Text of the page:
February 28, 1983 12:00 PM

Night settles on the soft shoulders of the Judean Hills between Jerusalem and Jericho. Inside a 12th-century mosque, regarded by Muslims as Moses’ burial site, stands Brooke Shields wearing a pinstriped suit, modified wing tips and a Panama hat. With her torrent of chestnut hair pulled tightly beneath a boy’s wig and a skinny mustache pasted above her perfect lips, Brooke looks more like Wayne Newton than the pretty baby the world has watched blossom. When the director barks “Action!” Brooke swaggers down what is meant to be a murky Moroccan side street. After the scene she searches the spectators for her mother-manager, Teri, 49. “Mom,” she asks, “was that good?” Teri gives a nod. Brooke eases to her mother’s side and plants a tender kiss on her lips. While the crew sets up the next scene, Brooke cups her palms around Teri’s breasts and tucks her long fingers inside her mother’s armpits for warmth. “I’m so tired of kissing the little boy with the mustache,” says Teri later. “I want Brooke the girl back.”

The list of those who want Brooke is growing. It now includes such international suitors as Jordan’s Prince Talal, 17, a nephew of King Hussein, and Mohamed Khashoggi, 19, son of billionaire Saudi tycoon Adnan. They leave jewels at her doorstep while they wait for her to grow up. At 17, Brooke Shields is 5’11”, 130 pounds and as flat as Melba toast. Enough of a sport to joke about her missing cleavage, Brookie remains an arresting beauty with Mediterranean blue eyes, a vanilla complexion and a voice like Tinker Bell. But among her priorities romance is noticeably absent: Instead, they are college (Princeton is first choice); grades (she maintains an A—average and scored 610 and 610 on her SAT exams), and animals (she will spend a month at a zoo for her senior project). Boys don’t even score on her list of favorite things: movies, mocha chip ice cream and slumber parties with her “inner circle.”

Traveling with a menagerie of stuffed pets, a fluffy baby pillow, two footlockers neatly layered with color-coordinated outfits and a handful of C&W tapes for her Walkman, Brooke has come to Israel to shoot her ninth movie, Sahara, a $15 million, 1920s-period romantic adventure. When it wraps in mid-March, she will have earned $1.5 million for three months’ work. Teri, too, has a role in Sahara—as executive producer with a paycheck of $250,000 plus expenses. The Shields entourage includes Brooke’s godmother, Lila Wisdom, a team of round-the-clock bodyguards, two high school tutors, a driver and Brooke’s pet German shepherd, Jack, who is booked into a separate hotel room. A documentary film unit hired by Teri is tagging along to shoot A Reel Look at Brooke, which may be sold to network TV later this year.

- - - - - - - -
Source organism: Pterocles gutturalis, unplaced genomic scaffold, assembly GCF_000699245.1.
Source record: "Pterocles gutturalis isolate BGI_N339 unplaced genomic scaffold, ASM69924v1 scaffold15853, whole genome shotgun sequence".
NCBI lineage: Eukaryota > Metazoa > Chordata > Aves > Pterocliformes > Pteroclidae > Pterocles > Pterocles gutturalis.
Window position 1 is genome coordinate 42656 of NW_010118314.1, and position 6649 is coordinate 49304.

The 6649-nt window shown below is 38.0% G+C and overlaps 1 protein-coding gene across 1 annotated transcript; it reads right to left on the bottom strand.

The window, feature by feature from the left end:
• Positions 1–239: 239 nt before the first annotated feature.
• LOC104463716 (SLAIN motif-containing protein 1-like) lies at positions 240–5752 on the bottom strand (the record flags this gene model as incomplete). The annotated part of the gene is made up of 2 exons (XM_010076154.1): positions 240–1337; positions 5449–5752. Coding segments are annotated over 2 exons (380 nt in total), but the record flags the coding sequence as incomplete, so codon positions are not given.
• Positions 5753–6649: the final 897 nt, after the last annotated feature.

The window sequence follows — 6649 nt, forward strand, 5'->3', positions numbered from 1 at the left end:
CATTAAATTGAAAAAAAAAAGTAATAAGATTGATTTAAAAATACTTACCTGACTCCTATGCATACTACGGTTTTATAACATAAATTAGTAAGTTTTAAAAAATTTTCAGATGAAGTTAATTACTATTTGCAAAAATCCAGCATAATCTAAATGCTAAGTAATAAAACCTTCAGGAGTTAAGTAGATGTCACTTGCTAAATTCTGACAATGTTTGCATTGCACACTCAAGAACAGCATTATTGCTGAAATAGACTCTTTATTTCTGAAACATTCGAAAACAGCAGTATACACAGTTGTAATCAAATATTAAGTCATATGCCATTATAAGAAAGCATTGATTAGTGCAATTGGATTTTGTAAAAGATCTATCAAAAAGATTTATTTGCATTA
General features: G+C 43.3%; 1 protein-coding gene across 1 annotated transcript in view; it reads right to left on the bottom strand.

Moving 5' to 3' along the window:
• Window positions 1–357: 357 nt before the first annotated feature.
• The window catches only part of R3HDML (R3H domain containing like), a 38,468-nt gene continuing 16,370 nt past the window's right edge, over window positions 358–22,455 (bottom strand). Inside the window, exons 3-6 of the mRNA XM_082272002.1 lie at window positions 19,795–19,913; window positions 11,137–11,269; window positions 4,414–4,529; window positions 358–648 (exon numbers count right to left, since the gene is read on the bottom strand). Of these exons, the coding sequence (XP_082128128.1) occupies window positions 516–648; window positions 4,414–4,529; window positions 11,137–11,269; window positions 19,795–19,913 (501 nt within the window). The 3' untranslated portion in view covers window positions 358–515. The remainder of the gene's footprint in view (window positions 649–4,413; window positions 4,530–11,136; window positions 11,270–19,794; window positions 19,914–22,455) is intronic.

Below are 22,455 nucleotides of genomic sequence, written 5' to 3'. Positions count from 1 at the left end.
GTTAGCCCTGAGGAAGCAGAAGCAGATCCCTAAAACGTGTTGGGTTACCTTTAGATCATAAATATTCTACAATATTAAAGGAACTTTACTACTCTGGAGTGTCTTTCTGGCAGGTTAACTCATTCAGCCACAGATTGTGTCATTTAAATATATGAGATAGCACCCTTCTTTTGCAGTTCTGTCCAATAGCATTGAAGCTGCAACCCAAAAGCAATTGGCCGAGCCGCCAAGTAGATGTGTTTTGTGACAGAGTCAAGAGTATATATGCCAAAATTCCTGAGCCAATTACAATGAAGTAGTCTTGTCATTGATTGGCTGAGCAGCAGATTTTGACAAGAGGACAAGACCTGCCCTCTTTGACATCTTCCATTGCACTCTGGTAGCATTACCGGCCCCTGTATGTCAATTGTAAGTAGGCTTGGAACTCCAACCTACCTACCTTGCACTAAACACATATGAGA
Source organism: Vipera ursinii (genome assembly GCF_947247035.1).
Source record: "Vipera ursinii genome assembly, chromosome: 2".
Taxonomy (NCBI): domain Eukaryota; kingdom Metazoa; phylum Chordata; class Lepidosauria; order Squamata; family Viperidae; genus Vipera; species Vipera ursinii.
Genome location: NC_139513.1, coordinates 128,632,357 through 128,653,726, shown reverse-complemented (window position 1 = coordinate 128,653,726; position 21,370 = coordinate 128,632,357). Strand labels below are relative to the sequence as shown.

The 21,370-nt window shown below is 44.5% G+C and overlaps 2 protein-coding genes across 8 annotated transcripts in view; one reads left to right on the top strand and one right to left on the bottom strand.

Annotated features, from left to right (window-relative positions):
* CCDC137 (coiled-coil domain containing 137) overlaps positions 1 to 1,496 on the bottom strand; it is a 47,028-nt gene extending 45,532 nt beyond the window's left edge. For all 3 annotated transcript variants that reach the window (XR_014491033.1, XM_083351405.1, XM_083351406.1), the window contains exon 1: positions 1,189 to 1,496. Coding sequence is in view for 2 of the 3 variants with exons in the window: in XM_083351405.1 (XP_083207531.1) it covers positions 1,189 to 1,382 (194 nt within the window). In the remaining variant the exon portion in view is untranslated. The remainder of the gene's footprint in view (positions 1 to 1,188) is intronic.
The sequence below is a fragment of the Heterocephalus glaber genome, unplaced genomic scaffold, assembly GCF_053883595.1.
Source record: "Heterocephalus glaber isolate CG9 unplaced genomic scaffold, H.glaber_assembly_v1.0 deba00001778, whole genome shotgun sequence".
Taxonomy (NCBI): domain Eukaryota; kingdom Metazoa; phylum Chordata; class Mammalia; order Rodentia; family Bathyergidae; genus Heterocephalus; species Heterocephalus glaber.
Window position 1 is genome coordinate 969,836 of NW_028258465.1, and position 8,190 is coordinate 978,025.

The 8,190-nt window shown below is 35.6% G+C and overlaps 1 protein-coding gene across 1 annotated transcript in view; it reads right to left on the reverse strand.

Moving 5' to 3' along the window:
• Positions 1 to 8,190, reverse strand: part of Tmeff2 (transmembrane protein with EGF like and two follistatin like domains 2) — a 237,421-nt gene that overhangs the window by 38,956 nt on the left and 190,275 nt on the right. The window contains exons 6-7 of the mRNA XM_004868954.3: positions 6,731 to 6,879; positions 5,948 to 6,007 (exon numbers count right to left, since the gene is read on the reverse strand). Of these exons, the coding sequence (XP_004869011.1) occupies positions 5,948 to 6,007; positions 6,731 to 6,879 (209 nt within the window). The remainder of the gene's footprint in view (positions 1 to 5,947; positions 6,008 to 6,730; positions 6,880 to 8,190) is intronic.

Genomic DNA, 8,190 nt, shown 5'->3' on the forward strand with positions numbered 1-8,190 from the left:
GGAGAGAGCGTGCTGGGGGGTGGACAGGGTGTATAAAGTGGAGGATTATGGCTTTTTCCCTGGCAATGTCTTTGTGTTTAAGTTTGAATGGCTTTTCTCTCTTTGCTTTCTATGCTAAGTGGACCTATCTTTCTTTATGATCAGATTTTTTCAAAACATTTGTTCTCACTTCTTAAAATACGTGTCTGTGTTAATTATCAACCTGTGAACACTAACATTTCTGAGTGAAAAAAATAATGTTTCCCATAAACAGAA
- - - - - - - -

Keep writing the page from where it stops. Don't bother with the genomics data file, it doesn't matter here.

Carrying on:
Some natives have nicknamed Brooke “halvah” after the gooey sweet pastry hawked in local markets. A regiment from the women’s army converged on the set with dozens of “peace” carnations. Between takes, extras queue up for her autograph, while Israeli soldiers toting machine guns meander out of the sandy wilderness to stare. Not everyone is impressed. The head of a Bedouin tribe hired for the movie did not know Brooke and merely inquired, “Can she belly dance?” Three Israeli jewelry companies offered gems in return for endorsements that Teri rejected. “I can buy her diamonds with no strings attached,” she snorts.

But then, baubles and blandishments are nothing new to Brookie. Long before splashing down in the Middle East, she had reaped both from her Arab admirers. A sapphire band from Adnan Khashoggi, a diamond necklace from his son, Mohamed, a sapphire-and-diamond ring from Prince Talal. “Every red-blooded American is after her,” teases her “Aunty” Lila, “and every blue-blooded European, with a few south of the border.” No one is more atwitter over Brooke’s future than her Svengali-esque mother and godmother, who profess to be happiest when Brooke is “having fun.”